We have made a lot of advances in the treatment of multiple myeloma, and the landscape of treatment for myeloma continues to increase. The obvious question here then is, “Can we cure multiple myeloma?” When you start thinking about curing myeloma, you want to start early, because that would be the time when you can actually cure a substantial patient population. The good news in myeloma is we do have a precursor disease state, and that is called smoldering multiple myeloma. Now, smoldering multiple myeloma essentially meets all the criteria for multiple myeloma, but patients are not symptomatic and do not actually require therapy. What is happening today is that we are using that space to study a lot of different approaches. We are doing minimalistic approaches, and we are going to the absolute extreme and seeing which of these strategies will help get rid of progression to multiple myeloma. What we are using in the context of clinical trials essentially is patients who are at a higher risk of progressing to multiple myeloma and that can be dictated by the amount of plasmacytosis, the amount of monoclonal protein, the amount of serum-free light chains, and so on and so forth. We have built those criteria in to clinical trials. What we are doing at my institution is using a vaccination strategy, so that is more of a minimalistic approach. We are giving patients six doses of this vaccination strategy, followed by a booster at a couple of time points. The idea behind doing this vaccination strategy is almost like the analogy would be a flu shot. You give a patient a flu shot, you immunize them against the flu so that they do not get the flu. What we are doing here is we are giving them this vaccine called Pvx-410. It recognizes myeloma cells (XBP1, CD138, and SLAM-F7 – all known targets for multiple myeloma) the idea being, by doing so, that we are priming the T-cells, we are activating the T-cells. We have studied this in a subset of patients, about 22 patients already, and we were really reassured to see that when we first used the vaccine alone it is very safe; and when we use it in combination with lenalidomide, we were able to augment the responses of lenalidomide, of the vaccination, and we were able to see memory T-cells. Memory T-cells are those T-cells who have recognized the tumor as foreign and remember that it is foreign and work against that tumor. Having memory T-cells is actually a good thing and our hope is that those memory T-cells will keep the myeloma in check from progressing. We are just about starting to do the next phase of the trial wherein we are doing not just the lenalidomide but we are using other immunomodulatory strategies. In this case, we are using HDAC6 inhibition to see whether we can further augment this immune approach. This is at one end of the spectrum. At the other end of the spectrum, you have an approach like what was presented at last year's ASH; the GEM-CESAR study presented by Dr. Mateos. What they are doing there is, again, the same patient population, high-risk smoldering myeloma, but treating them as if they have multiple myeloma. They are using carfilzomib, lenalidomide, dexamethasone (a triplet-combination), getting them into remission, transplanting them; so using all drugs to get rid of disease completely to see whether or not we can change the natural history of the disease.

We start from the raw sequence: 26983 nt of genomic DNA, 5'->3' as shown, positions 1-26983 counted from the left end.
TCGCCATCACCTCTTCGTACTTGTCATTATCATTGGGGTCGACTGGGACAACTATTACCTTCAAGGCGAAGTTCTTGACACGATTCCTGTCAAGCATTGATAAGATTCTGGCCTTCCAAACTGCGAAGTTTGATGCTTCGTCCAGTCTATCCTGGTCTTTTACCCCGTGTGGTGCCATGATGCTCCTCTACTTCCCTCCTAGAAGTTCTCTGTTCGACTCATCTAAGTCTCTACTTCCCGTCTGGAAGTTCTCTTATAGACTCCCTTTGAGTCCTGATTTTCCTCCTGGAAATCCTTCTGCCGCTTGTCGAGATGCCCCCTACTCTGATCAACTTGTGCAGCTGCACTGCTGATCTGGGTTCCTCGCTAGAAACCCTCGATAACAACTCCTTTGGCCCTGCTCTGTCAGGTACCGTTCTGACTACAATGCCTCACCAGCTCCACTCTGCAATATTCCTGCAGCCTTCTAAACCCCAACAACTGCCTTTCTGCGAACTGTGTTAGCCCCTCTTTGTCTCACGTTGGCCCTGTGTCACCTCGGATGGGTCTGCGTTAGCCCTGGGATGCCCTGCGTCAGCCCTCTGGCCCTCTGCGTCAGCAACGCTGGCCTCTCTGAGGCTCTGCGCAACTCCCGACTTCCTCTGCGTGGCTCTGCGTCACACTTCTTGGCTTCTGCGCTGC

Along this spectrum, there is a whole bunch of other clinical trials which are out there, and if you go on to Clinicaltrials.gov you are going to see a whole host of these trials and the different permutations and combinations of these various trials. I think you are going to see responses in pretty much every trial that you see. I think the biggest issue is: are we going to be able to prevent that progression to multiple myeloma? We just do not have data to speak to that, but this is a very interesting field. It is a field where we are doing a lot of research with the intent of getting rid of multiple myeloma completely. Until these trials are all read out, the standard of care for patients with smoldering multiple myeloma – even today – should be no treatment and watchful waiting, the way we have been doing it routinely.